One of the most difficult things “neurotypical” (a term used by some adults with AS to describe people without AS) educators to understand is the effect of deficits in theory of mind and perspective-taking on the behavior of students with AS. The term “theory of mind” (ToM) was original used in relation to the psychological development of young children. It is described as a naturally developing ability to discern the thoughts, feelings, ideas, and intentions of others. The primary importance of “theory of mind” is that this ability allows one to predict the behavior of others.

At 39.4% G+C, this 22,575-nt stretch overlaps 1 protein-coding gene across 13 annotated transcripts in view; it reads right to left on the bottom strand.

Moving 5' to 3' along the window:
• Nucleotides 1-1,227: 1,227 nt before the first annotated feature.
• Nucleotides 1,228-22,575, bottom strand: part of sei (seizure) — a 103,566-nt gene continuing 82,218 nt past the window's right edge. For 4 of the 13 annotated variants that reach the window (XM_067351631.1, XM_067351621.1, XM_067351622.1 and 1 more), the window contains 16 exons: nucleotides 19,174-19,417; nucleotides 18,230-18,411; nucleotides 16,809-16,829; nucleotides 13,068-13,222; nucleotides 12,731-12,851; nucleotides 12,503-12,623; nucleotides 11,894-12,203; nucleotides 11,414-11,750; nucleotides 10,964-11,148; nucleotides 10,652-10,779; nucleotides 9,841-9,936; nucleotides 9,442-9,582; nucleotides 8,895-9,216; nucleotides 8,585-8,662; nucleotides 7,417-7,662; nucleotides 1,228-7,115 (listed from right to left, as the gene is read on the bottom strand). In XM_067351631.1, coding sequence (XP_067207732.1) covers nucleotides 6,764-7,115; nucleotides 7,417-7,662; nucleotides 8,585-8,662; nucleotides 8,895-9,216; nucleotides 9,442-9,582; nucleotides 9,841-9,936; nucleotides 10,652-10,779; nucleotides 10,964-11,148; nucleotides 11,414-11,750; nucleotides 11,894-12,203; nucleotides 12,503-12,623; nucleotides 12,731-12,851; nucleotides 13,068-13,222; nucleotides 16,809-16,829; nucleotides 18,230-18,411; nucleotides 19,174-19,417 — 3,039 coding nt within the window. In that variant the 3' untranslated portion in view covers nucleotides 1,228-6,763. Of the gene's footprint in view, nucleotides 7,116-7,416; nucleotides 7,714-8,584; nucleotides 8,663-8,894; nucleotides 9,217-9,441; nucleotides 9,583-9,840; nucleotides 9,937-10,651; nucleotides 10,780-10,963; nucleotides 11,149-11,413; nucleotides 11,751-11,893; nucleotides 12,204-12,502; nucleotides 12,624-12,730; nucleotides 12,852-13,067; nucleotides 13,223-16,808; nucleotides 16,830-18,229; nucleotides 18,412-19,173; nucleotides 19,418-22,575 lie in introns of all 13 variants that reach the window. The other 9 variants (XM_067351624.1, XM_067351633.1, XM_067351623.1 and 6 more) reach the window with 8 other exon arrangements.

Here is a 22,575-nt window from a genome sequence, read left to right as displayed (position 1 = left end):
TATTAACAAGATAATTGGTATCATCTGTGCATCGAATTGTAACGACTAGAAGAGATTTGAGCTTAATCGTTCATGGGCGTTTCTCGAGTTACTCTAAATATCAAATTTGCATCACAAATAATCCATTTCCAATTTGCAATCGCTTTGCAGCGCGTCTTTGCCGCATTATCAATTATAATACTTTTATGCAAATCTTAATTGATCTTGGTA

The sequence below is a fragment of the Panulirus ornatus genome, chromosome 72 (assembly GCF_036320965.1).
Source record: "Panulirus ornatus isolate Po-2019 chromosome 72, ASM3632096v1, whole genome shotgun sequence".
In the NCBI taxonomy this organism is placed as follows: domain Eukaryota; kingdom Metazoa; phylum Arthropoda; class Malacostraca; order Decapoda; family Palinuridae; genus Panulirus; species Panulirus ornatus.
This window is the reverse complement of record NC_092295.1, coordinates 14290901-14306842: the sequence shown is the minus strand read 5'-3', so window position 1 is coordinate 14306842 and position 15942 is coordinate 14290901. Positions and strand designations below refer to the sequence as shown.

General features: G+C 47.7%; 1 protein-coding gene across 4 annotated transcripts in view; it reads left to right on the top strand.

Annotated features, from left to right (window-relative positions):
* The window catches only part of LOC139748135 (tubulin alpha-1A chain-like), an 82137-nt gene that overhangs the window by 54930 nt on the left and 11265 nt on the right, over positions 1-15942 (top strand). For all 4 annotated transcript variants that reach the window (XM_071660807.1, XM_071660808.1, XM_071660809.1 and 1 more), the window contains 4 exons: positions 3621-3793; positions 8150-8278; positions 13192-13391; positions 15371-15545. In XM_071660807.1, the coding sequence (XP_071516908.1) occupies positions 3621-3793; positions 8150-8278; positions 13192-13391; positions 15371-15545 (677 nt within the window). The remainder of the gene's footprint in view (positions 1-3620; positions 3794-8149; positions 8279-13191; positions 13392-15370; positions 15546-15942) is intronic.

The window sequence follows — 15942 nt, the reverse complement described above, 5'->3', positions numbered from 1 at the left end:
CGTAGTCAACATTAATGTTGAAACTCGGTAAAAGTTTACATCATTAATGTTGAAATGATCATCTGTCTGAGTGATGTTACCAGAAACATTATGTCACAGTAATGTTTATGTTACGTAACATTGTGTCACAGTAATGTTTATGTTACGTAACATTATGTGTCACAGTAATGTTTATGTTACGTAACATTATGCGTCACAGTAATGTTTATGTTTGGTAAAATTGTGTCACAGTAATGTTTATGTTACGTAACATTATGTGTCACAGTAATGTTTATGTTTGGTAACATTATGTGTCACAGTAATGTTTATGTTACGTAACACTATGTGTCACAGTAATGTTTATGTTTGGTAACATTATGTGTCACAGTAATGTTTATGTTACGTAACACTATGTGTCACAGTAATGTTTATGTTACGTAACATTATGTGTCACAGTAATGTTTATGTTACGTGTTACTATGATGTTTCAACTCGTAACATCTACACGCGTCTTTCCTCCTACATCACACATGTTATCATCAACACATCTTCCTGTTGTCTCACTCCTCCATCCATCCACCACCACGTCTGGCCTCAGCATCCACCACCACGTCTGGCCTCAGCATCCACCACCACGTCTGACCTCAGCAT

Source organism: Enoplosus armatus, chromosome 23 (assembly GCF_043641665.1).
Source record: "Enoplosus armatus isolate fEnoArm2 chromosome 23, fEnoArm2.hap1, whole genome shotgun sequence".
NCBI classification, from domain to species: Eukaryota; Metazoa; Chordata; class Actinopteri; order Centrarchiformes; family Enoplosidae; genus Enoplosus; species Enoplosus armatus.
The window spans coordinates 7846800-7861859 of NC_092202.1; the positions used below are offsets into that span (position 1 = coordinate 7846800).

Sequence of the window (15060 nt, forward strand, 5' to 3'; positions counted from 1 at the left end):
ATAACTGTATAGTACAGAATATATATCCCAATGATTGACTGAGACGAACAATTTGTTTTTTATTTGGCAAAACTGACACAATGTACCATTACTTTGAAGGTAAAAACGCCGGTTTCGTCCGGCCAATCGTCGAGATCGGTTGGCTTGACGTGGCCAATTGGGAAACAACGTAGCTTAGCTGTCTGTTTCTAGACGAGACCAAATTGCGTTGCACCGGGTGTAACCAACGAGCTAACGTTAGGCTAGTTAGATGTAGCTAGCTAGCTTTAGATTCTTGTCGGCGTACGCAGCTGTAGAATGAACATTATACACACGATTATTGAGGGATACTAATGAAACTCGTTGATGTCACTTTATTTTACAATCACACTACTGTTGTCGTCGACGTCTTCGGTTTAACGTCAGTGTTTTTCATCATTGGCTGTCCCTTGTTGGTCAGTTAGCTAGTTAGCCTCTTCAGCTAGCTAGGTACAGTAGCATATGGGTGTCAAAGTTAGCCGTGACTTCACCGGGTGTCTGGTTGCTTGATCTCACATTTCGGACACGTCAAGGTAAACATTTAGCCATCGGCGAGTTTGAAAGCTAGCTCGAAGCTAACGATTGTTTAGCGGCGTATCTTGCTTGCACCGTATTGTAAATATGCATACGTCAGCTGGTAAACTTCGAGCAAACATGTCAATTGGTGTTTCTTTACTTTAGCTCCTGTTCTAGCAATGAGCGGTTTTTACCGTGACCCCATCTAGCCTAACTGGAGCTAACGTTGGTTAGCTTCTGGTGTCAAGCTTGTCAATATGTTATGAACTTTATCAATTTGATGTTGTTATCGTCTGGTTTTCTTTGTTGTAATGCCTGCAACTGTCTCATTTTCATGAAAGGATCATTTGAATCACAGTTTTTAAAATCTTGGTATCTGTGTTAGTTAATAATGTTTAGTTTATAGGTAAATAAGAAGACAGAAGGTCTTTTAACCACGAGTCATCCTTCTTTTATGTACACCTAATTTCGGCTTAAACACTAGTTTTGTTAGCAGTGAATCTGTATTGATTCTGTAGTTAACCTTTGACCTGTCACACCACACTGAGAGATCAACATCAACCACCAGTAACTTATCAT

Simon Baron-Cohen used this same term, “theory of mind,” to describe the cognitive process which, if impaired, most likely accounts for the constellation of characteristics present in children with AS and other autism spectrum disorders. He described these students as having a kind of “mindblindness”: an inability to understand that other people have thoughts, feelings, and beliefs that are different from their own. Research has found that lacking ToM is specific to individuals with autism spectrum disorder. This lack of ToM makes it very difficult for students with AS to understand and predict the behavior of other people and to understand the social context that guides others on a daily basis.